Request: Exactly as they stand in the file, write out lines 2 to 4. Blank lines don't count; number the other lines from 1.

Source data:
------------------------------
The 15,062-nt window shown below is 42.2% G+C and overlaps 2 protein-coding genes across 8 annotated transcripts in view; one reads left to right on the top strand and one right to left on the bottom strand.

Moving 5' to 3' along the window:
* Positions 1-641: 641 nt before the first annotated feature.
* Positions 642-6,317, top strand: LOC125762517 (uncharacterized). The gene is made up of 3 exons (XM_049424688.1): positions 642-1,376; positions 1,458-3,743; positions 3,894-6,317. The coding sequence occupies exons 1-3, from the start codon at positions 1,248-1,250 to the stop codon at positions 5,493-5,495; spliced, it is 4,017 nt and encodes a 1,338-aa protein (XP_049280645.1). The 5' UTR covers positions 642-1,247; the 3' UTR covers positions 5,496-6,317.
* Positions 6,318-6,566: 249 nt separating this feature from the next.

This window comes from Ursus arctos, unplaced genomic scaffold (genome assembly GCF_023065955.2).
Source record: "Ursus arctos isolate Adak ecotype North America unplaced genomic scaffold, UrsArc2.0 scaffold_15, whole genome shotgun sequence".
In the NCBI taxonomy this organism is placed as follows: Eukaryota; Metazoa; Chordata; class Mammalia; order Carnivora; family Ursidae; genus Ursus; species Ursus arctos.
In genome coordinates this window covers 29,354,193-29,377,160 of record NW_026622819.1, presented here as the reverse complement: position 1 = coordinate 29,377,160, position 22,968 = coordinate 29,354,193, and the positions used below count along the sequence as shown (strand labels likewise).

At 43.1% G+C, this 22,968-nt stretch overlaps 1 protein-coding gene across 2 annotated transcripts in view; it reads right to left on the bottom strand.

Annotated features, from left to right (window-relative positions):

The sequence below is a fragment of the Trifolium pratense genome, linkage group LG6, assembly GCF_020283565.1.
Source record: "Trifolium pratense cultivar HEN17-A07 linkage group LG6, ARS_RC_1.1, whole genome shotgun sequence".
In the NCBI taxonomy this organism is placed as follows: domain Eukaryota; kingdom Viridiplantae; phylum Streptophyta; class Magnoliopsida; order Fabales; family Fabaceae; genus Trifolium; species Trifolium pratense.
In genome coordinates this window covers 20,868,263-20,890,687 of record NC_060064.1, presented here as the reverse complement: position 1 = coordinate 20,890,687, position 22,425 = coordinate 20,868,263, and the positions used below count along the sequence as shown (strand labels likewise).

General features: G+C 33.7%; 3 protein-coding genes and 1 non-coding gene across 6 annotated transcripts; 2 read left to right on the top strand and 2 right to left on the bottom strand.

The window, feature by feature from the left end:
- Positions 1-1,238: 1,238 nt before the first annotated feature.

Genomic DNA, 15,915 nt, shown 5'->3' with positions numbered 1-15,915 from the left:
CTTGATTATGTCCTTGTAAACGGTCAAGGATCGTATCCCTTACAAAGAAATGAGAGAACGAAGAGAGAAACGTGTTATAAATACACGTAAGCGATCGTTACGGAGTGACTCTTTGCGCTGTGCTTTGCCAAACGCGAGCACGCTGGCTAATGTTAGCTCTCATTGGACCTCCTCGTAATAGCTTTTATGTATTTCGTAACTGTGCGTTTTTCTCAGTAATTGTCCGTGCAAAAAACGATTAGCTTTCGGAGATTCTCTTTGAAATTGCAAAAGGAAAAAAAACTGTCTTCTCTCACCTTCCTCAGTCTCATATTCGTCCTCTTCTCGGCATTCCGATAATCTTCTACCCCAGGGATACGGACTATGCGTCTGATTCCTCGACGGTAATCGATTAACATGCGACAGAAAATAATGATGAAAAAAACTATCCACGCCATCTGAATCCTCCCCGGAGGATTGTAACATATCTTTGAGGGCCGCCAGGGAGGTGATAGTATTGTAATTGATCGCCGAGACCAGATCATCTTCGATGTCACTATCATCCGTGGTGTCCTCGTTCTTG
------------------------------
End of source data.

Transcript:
Moving 5' to 3' along the window:
* Positions 1-641: 641 nt before the first annotated feature.
* Positions 642-6,317, top strand: LOC125762517 (uncharacterized). The gene is made up of 3 exons (XM_049424688.1): positions 642-1,376; positions 1,458-3,743; positions 3,894-6,317. The coding sequence occupies exons 1-3, from the start codon at positions 1,248-1,250 to the stop codon at positions 5,493-5,495; spliced, it is 4,017 nt and encodes a 1,338-aa protein (XP_049280645.1). The 5' UTR covers positions 642-1,247; the 3' UTR covers positions 5,496-6,317.